Prior to 1970, the State of Oregon operated a quota plan for Oregon producers. During the rulemaking process to establish the Oregon-Washington Federal order, producers requested authority for the State of Oregon to operate a voluntary quota plan for producers located in Oregon. The State-managed program operated concurrently with the Oregon-Washington Federal milk order which included a separate base/excess plan. Each month, the Oregon-Washington Federal milk order would transfer the Oregon proceeds from the milk pooling process to the State of Oregon. The State then redistributed available money through the Oregon Quota/Base price plan.

 

14. Did de-pooling lead to the demise of the Oregon quota plan?

It was not de-pooling, but the pooling of a lot more milk on the order, that was not from producers

participating in the voluntary Oregon quota plan, that fueled its demise. Over time, this led to a decline in the total percentage of milk pooled as Class I, and a decline in the total dollars available to the producer settlement fund. Producers realized that they could enjoy higher returns from the Federal order blend base excess price compared to participating in the Oregon Quota/Base price program. By 1987, less than one third of Oregon’s dairy industry participated in the State’s voluntary program and it was abolished.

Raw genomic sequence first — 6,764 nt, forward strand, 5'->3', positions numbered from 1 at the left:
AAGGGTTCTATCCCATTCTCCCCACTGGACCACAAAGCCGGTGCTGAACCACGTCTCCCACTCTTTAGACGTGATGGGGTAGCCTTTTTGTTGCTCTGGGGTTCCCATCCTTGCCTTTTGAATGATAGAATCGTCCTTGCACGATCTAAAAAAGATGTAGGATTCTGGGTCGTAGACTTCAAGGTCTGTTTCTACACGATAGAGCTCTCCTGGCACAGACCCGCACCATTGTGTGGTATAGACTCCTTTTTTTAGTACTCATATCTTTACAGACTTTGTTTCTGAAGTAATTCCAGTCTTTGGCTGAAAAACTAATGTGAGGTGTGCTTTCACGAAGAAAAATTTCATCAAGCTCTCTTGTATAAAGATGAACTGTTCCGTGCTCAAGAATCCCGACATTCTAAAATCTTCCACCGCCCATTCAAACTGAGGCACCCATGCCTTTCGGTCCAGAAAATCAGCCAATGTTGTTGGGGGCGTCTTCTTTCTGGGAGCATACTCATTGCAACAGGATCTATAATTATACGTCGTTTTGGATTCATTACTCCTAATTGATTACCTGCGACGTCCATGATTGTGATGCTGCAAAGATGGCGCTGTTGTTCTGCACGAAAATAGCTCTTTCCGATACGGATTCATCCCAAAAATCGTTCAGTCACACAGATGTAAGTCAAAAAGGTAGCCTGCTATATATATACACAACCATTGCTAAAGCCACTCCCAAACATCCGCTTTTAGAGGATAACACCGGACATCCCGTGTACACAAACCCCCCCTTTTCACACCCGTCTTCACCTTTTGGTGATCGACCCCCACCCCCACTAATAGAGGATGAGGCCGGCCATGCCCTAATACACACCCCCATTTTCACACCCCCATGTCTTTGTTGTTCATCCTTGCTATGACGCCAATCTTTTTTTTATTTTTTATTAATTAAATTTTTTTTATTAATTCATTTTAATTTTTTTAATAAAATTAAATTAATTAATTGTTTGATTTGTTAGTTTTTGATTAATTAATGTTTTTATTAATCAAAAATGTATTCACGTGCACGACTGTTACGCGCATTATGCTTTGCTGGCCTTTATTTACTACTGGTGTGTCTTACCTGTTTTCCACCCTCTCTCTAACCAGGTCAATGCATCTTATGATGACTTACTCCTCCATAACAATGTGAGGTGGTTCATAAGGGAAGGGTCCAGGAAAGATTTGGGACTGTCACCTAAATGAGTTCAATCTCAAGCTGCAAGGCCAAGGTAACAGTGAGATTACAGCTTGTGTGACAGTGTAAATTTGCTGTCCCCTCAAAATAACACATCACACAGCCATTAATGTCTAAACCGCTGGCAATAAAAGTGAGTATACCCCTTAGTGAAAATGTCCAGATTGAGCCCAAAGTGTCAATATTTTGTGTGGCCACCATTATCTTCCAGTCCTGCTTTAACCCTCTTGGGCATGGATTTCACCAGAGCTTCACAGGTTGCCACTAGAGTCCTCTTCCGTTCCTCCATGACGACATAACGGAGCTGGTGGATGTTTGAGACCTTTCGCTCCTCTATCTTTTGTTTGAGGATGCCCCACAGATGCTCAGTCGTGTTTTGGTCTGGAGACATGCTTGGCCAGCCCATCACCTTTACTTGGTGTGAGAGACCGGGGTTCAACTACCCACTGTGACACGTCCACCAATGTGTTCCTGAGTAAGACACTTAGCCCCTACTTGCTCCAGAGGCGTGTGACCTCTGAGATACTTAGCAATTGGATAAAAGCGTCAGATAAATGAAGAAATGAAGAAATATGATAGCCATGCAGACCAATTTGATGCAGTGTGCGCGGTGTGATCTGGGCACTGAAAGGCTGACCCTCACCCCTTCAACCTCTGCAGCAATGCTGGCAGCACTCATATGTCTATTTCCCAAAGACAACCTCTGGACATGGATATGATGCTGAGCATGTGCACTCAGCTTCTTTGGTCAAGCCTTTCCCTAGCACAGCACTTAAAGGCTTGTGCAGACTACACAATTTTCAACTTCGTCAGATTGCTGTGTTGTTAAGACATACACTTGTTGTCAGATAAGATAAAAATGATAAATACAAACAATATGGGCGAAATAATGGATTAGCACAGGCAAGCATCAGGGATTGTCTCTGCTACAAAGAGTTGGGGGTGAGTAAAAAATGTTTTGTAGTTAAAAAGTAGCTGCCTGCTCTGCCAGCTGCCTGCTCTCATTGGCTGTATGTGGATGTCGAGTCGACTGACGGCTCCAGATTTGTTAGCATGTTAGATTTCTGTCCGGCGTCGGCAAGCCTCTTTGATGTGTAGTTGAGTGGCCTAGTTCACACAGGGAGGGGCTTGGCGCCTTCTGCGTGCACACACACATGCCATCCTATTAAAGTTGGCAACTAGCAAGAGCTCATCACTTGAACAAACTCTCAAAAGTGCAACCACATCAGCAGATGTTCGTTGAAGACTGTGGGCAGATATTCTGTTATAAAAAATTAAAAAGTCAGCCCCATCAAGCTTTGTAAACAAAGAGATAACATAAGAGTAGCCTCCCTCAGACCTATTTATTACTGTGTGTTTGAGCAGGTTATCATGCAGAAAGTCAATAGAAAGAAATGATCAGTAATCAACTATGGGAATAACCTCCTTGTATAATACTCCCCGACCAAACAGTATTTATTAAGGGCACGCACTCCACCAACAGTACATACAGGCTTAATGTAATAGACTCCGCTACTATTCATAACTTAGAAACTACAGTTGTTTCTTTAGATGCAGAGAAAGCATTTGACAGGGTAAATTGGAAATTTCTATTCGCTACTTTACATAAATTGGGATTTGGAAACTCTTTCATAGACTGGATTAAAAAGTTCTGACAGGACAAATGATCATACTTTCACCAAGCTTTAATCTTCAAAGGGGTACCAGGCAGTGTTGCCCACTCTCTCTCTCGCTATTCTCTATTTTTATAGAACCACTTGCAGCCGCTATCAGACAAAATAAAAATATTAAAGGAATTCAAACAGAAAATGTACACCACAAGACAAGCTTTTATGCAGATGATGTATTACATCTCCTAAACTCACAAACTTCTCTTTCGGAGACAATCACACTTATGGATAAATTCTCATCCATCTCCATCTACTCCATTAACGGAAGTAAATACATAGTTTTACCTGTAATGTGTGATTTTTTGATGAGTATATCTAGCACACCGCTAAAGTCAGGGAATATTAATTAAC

15. How does the Virginia quota program operate?

The State of Virginia operates a base plan. A dairy farmer does not have to be a resident of Virginia to own quota, and most of the quota is owned by cooperatives. Refer to the State of Virginia website

 

16. Are California farmers paying for USDA travel and outreach for an anticipated hearing?

No, California dairy farmers are not paying for the expenses associated with pre-hearing and hearing activities related to establishing an order for California. The only expenses incurred by the California dairy industry are those related to personal involvement in attending and having representation at the pre hearing and hearing activities. Usually, Federal milk order amendment hearings are paid for by the specific milk order to which the proposed change in order provisions applies. Since this is a promulgation (new order) hearing, the entire cost will be borne by the USDA. If a California Federal order is established after a producer referendum, the cost for maintaining the program will be funded through an assessment on pooled handlers.

For updates, click here.